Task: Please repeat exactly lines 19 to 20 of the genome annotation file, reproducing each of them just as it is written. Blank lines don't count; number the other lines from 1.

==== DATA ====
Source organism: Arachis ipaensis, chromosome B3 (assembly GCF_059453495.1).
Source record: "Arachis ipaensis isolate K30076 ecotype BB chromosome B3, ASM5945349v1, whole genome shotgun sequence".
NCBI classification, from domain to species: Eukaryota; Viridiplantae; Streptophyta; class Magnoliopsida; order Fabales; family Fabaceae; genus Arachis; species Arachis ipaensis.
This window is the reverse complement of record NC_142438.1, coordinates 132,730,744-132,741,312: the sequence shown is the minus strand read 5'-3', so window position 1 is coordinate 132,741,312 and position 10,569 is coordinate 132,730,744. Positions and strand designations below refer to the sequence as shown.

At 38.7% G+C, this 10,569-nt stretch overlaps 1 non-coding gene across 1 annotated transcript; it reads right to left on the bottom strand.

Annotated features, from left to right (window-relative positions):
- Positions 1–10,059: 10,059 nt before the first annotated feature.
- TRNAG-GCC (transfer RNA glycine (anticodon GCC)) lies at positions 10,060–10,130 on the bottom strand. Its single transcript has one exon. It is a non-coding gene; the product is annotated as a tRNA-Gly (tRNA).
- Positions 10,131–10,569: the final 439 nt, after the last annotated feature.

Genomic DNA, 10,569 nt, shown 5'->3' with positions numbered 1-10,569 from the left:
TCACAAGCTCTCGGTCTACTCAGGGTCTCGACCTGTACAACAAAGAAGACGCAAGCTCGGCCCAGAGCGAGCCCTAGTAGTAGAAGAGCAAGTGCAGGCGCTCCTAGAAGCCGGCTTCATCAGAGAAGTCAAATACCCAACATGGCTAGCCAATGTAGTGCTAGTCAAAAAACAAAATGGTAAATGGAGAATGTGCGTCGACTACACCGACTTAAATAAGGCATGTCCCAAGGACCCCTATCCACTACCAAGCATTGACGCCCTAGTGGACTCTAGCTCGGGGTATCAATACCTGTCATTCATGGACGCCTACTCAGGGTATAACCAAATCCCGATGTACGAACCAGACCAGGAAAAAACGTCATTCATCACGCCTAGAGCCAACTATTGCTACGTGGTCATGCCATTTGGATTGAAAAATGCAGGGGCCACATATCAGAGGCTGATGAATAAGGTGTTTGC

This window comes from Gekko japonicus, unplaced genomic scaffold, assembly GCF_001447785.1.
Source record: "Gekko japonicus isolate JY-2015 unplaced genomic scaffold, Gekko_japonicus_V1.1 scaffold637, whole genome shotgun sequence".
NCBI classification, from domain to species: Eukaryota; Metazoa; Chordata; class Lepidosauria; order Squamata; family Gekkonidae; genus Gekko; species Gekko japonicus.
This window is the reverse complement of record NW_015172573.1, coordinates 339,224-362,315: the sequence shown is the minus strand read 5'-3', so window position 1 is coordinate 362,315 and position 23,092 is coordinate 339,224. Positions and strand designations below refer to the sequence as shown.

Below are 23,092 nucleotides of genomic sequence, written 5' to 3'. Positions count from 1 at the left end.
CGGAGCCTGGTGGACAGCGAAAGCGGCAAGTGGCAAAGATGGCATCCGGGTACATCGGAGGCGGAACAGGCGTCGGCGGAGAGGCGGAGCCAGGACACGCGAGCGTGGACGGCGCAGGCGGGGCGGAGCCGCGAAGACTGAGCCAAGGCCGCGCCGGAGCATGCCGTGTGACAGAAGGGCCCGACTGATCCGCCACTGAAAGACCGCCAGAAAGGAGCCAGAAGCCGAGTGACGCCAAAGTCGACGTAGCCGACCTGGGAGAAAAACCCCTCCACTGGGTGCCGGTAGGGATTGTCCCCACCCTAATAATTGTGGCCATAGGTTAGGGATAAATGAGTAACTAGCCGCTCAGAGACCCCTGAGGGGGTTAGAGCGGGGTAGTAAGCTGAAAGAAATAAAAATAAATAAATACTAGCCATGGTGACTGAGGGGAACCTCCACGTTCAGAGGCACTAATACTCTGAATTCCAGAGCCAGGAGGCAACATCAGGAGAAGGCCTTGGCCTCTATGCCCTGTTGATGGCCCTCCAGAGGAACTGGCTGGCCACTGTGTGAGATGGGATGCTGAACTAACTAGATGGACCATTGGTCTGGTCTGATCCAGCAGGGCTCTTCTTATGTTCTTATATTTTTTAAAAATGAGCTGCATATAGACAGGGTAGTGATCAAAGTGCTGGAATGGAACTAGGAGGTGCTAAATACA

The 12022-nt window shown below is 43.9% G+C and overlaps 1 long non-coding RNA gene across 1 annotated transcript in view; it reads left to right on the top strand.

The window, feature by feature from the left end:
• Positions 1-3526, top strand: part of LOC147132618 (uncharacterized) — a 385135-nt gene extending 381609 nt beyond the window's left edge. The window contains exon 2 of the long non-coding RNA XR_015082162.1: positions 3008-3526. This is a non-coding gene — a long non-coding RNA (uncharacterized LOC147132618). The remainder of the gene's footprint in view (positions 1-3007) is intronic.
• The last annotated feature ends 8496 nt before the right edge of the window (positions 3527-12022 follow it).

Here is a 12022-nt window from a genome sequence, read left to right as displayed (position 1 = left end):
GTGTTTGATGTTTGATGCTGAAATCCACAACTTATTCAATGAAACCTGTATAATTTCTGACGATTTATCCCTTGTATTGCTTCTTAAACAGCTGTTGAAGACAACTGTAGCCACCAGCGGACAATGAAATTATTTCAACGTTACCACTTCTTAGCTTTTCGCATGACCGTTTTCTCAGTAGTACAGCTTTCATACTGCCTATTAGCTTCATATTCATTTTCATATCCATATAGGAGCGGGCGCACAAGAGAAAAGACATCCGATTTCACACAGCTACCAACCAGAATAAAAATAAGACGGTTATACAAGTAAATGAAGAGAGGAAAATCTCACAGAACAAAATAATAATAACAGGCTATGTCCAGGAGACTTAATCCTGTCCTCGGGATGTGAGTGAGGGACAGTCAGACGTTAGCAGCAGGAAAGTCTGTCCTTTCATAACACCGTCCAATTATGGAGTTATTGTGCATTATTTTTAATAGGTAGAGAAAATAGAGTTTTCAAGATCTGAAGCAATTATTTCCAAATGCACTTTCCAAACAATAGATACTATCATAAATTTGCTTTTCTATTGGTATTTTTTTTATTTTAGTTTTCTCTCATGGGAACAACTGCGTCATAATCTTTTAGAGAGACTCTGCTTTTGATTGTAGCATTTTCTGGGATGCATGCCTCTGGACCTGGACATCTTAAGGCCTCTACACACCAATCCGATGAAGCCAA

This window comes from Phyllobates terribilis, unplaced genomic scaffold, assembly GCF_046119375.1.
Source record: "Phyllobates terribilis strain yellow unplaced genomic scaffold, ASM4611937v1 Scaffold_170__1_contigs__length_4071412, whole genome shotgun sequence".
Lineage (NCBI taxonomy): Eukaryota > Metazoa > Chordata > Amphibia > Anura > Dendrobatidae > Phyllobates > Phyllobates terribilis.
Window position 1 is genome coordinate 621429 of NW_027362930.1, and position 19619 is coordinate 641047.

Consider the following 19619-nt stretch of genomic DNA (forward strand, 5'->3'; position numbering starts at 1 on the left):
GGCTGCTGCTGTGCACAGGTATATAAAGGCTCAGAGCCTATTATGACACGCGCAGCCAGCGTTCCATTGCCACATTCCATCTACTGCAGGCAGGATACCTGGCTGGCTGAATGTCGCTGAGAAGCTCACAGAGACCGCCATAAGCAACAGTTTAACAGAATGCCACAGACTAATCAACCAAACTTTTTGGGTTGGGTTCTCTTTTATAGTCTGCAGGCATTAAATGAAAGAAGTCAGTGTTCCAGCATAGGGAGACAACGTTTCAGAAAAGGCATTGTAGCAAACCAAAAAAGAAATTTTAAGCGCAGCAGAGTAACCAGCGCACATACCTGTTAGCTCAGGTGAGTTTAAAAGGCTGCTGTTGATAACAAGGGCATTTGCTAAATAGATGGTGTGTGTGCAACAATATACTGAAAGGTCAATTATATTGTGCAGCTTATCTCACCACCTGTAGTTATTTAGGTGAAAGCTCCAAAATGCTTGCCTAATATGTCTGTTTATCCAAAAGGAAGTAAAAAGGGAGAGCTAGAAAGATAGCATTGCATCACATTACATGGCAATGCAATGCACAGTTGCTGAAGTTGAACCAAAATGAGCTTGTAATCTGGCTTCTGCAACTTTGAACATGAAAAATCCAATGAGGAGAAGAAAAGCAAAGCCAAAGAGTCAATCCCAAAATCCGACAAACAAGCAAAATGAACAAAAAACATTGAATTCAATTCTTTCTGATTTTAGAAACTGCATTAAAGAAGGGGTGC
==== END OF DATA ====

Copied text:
The window, feature by feature from the left end:
• Positions 1-3526, top strand: part of LOC147132618 (uncharacterized) — a 385135-nt gene extending 381609 nt beyond the window's left edge. The window contains exon 2 of the long non-coding RNA XR_015082162.1: positions 3008-3526. This is a non-coding gene — a long non-coding RNA (uncharacterized LOC147132618). The remainder of the gene's footprint in view (positions 1-3007) is intronic.